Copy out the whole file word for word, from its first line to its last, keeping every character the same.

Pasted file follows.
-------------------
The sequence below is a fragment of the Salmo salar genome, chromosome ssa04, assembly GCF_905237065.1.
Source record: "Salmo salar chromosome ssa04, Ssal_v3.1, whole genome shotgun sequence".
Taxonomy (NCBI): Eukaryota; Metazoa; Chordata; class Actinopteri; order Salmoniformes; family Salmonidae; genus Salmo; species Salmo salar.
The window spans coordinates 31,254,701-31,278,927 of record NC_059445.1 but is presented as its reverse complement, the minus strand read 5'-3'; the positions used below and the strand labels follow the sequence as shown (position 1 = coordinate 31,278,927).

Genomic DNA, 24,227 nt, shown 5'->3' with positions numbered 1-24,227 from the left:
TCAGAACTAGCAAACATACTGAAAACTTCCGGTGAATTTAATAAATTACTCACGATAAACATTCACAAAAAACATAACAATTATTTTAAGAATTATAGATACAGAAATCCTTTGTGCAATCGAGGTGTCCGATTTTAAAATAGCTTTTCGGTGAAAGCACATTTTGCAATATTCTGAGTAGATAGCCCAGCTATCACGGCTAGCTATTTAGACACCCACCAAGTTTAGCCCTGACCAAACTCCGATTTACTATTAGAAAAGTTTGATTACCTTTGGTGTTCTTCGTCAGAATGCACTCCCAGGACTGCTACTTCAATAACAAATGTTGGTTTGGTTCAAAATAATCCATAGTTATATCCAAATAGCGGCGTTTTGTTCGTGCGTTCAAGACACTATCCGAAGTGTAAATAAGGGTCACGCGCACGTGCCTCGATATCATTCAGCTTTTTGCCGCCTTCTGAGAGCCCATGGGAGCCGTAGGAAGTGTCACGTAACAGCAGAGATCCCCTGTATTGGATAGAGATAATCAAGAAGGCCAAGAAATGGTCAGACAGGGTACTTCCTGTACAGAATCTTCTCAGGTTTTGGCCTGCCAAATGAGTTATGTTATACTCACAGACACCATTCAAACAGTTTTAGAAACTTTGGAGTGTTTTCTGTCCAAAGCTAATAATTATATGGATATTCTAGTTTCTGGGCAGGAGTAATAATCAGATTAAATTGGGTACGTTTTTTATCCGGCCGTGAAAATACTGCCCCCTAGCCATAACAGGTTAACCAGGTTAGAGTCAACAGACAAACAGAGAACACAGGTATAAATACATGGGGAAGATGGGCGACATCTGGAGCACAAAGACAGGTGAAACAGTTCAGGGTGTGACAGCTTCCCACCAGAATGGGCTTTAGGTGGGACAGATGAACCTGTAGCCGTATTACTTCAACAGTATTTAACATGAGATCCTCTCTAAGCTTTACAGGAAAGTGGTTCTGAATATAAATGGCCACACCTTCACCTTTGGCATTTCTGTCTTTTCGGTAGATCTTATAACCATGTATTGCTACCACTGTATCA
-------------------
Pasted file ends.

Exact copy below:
The sequence below is a fragment of the Salmo salar genome, chromosome ssa04, assembly GCF_905237065.1.
Source record: "Salmo salar chromosome ssa04, Ssal_v3.1, whole genome shotgun sequence".
Taxonomy (NCBI): Eukaryota; Metazoa; Chordata; class Actinopteri; order Salmoniformes; family Salmonidae; genus Salmo; species Salmo salar.
The window spans coordinates 31,254,701-31,278,927 of record NC_059445.1 but is presented as its reverse complement, the minus strand read 5'-3'; the positions used below and the strand labels follow the sequence as shown (position 1 = coordinate 31,278,927).

Genomic DNA, 24,227 nt, shown 5'->3' with positions numbered 1-24,227 from the left:
TCAGAACTAGCAAACATACTGAAAACTTCCGGTGAATTTAATAAATTACTCACGATAAACATTCACAAAAAACATAACAATTATTTTAAGAATTATAGATACAGAAATCCTTTGTGCAATCGAGGTGTCCGATTTTAAAATAGCTTTTCGGTGAAAGCACATTTTGCAATATTCTGAGTAGATAGCCCAGCTATCACGGCTAGCTATTTAGACACCCACCAAGTTTAGCCCTGACCAAACTCCGATTTACTATTAGAAAAGTTTGATTACCTTTGGTGTTCTTCGTCAGAATGCACTCCCAGGACTGCTACTTCAATAACAAATGTTGGTTTGGTTCAAAATAATCCATAGTTATATCCAAATAGCGGCGTTTTGTTCGTGCGTTCAAGACACTATCCGAAGTGTAAATAAGGGTCACGCGCACGTGCCTCGATATCATTCAGCTTTTTGCCGCCTTCTGAGAGCCCATGGGAGCCGTAGGAAGTGTCACGTAACAGCAGAGATCCCCTGTATTGGATAGAGATAATCAAGAAGGCCAAGAAATGGTCAGACAGGGTACTTCCTGTACAGAATCTTCTCAGGTTTTGGCCTGCCAAATGAGTTATGTTATACTCACAGACACCATTCAAACAGTTTTAGAAACTTTGGAGTGTTTTCTGTCCAAAGCTAATAATTATATGGATATTCTAGTTTCTGGGCAGGAGTAATAATCAGATTAAATTGGGTACGTTTTTTATCCGGCCGTGAAAATACTGCCCCCTAGCCATAACAGGTTAACCAGGTTAGAGTCAACAGACAAACAGAGAACACAGGTATAAATACATGGGGAAGATGGGCGACATCTGGAGCACAAAGACAGGTGAAACAGTTCAGGGTGTGACAGCTTCCCACCAGAATGGGCTTTAGGTGGGACAGATGAACCTGTAGCCGTATTACTTCAACAGTATTTAACATGAGATCCTCTCTAAGCTTTACAGGAAAGTGGTTCTGAATATAAATGGCCACACCTTCACCTTTGGCATTTCTGTCTTTTCGGTAGATCTTATAACCATGTATTGCTACCACTGTATCA